I work in a way that is light and friendly. Your difficulties may be frightening enough - you do not need to be frightened of me. I am on your side

How is this going help me?

There will be two sides to things that concern you:

  • 1) What, in practical terms, can be done to improve the situation?
  • 2) What changes do you want to make and are you ready to make in yourself either in order to be able to do things differently or to be able to cope better in yourself with things as they are?

In other words, practicalities and feelings. Sometimes an issue is resolved if we learn to feel differently about it. Sometimes we need to feel differently in order to be able to do the things that make sense for us to do.

Talking through problems, especially with a skilled listener, is one of the best ways of finding solutions. In addition I may be able to give you information or make suggestions that you will find helpful.

Making changes in yourself and how you feel about things is something that is very possible if you are ready to do it. I have a lot of experience of helping people to do just that. There are many ways in which it can be done and I do not have fixed ideas about which way is best - except that the best ways are the ones that work for you. I work in a number of different ways and I seek to work with people to discover what works for each individual. And I will happily support you in finding other sorts of help if you come to feel that this is what you need.

Do you work with couples?

Yes, and with others who have some sort of relationship, for example parents and children. I often find in such cases that each person has very different ideas of what they want from counselling. Accordingly I will work with one of the people or with both or all together or separately, whatever they decide on.

What does it involve?

First you would make an appointment for an initial session. Normally sessions are on my premises, but I can arrange to come to you (although you would have to pay more). Sessions normally last for one hour, but again this can be negotiated.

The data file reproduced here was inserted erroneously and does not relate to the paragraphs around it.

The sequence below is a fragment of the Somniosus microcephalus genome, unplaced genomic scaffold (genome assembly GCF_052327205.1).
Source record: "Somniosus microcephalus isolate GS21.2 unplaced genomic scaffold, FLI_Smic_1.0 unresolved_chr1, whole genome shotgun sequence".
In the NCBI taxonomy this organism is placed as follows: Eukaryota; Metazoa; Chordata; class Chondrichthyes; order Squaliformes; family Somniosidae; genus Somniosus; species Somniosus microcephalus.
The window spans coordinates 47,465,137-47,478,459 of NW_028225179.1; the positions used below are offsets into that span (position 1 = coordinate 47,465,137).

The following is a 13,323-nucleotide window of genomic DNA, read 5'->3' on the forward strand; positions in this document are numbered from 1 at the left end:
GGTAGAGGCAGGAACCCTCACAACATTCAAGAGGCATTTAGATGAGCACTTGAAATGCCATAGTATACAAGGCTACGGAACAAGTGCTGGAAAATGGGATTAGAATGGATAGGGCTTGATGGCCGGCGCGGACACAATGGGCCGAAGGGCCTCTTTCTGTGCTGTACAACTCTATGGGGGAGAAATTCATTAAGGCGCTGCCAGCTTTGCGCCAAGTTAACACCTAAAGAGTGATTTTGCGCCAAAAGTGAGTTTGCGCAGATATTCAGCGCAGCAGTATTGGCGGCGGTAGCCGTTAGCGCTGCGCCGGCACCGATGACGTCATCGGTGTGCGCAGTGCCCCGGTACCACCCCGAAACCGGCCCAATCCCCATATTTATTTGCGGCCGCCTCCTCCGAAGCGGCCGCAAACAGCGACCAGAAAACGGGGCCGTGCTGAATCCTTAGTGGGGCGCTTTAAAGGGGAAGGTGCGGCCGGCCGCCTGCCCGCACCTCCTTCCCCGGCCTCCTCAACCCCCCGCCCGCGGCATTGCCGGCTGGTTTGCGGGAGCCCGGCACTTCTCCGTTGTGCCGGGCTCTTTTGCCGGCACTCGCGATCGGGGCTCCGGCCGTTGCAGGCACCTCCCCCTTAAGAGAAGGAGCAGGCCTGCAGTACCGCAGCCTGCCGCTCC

In this initial session I will help you take a general look at the things that are concerning you. You will be able to experience what the counselling is like, without necessarily going into anything too deeply, and you will be able to see how you feel about me. Towards the end of the session I will discuss with you what seem to be the key issues and possible ways of approaching them.

If you decide, either then and there or subsequently, that you want to continue then further appointments can be made. You may decide to commit yourself to a number of sessions or you may decide from one session to the next what you want to do. I am quite willing to do long term counselling for an indefinite period if that is what you want and I encourage people to move on to ways in which they can help themselves as soon as they can.

Can I rely on you not telling anyone else what I have talked about?

Absolutely. Everything that goes on in a counselling session is totally confidential. Unlike many other agencies and counselling services, I do not even discuss with colleagues what has been said in sessions except in general terms and only if it is possible to do so without revealing who said what. If I am counselling people separately who are in a relationship I will not, even if requested, pass on information from the one person to the other. I do not keep notes of sessions.

How much does it cost?

A one hour session costs £50.

What if I miss an appointment?

If you let me know in advance then there is no problem. If you do not let me know then I may make a charge, but I will let you know in advance if this will apply to you.

I appreciate that people are often very apprehensive about starting counselling, and may well get “cold feet” at the last minute. If this happens to you, please get in contact with me whenever you are ready to. I would like to hear from you and I won't be angry with you.

Friendly disclaimer

I am not responsible for anything you do.

In fact, this is consistent with what I believe to be the central aim of ethical practice, which is to help people to become more in charge of their own lives. My aim is to help you to be more aware of the options that you have in any situation, to be more able to act on more of those options and to choose for yourself what to do.